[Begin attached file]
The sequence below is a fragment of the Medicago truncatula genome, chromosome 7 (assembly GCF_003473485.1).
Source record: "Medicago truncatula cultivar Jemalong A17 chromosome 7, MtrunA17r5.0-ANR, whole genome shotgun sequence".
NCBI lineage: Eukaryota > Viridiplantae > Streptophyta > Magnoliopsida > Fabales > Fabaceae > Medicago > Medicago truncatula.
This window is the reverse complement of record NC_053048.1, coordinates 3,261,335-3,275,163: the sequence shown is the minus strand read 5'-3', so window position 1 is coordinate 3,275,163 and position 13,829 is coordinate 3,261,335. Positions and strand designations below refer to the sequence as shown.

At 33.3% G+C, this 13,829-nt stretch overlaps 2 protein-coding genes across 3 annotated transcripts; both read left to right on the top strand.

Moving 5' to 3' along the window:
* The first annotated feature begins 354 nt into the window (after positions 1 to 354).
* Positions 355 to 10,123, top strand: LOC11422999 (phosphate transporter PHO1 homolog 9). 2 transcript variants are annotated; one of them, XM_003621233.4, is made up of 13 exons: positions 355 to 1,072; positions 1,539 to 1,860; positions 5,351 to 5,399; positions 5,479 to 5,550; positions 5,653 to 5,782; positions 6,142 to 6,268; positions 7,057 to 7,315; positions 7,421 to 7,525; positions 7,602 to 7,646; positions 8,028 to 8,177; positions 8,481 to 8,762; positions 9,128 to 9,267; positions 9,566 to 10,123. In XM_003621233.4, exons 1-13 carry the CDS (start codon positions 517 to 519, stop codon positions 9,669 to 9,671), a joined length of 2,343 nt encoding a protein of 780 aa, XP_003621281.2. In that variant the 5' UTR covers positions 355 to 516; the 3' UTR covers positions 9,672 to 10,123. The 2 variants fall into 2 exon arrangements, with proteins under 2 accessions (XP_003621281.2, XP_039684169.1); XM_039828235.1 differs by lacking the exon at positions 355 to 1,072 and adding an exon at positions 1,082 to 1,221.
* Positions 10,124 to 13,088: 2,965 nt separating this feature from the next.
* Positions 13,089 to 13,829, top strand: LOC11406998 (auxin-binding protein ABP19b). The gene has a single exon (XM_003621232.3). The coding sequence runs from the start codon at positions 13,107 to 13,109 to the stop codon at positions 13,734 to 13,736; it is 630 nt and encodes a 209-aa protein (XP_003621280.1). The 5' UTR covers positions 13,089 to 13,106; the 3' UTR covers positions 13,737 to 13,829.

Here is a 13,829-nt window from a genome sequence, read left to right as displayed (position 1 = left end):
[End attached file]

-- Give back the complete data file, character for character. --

The sequence below is a fragment of the Medicago truncatula genome, chromosome 7 (assembly GCF_003473485.1).
Source record: "Medicago truncatula cultivar Jemalong A17 chromosome 7, MtrunA17r5.0-ANR, whole genome shotgun sequence".
NCBI lineage: Eukaryota > Viridiplantae > Streptophyta > Magnoliopsida > Fabales > Fabaceae > Medicago > Medicago truncatula.
This window is the reverse complement of record NC_053048.1, coordinates 3,261,335-3,275,163: the sequence shown is the minus strand read 5'-3', so window position 1 is coordinate 3,275,163 and position 13,829 is coordinate 3,261,335. Positions and strand designations below refer to the sequence as shown.

At 33.3% G+C, this 13,829-nt stretch overlaps 2 protein-coding genes across 3 annotated transcripts; both read left to right on the top strand.

Moving 5' to 3' along the window:
* The first annotated feature begins 354 nt into the window (after positions 1 to 354).
* Positions 355 to 10,123, top strand: LOC11422999 (phosphate transporter PHO1 homolog 9). 2 transcript variants are annotated; one of them, XM_003621233.4, is made up of 13 exons: positions 355 to 1,072; positions 1,539 to 1,860; positions 5,351 to 5,399; positions 5,479 to 5,550; positions 5,653 to 5,782; positions 6,142 to 6,268; positions 7,057 to 7,315; positions 7,421 to 7,525; positions 7,602 to 7,646; positions 8,028 to 8,177; positions 8,481 to 8,762; positions 9,128 to 9,267; positions 9,566 to 10,123. In XM_003621233.4, exons 1-13 carry the CDS (start codon positions 517 to 519, stop codon positions 9,669 to 9,671), a joined length of 2,343 nt encoding a protein of 780 aa, XP_003621281.2. In that variant the 5' UTR covers positions 355 to 516; the 3' UTR covers positions 9,672 to 10,123. The 2 variants fall into 2 exon arrangements, with proteins under 2 accessions (XP_003621281.2, XP_039684169.1); XM_039828235.1 differs by lacking the exon at positions 355 to 1,072 and adding an exon at positions 1,082 to 1,221.
* Positions 10,124 to 13,088: 2,965 nt separating this feature from the next.
* Positions 13,089 to 13,829, top strand: LOC11406998 (auxin-binding protein ABP19b). The gene has a single exon (XM_003621232.3). The coding sequence runs from the start codon at positions 13,107 to 13,109 to the stop codon at positions 13,734 to 13,736; it is 630 nt and encodes a 209-aa protein (XP_003621280.1). The 5' UTR covers positions 13,089 to 13,106; the 3' UTR covers positions 13,737 to 13,829.

Here is a 13,829-nt window from a genome sequence, read left to right as displayed (position 1 = left end):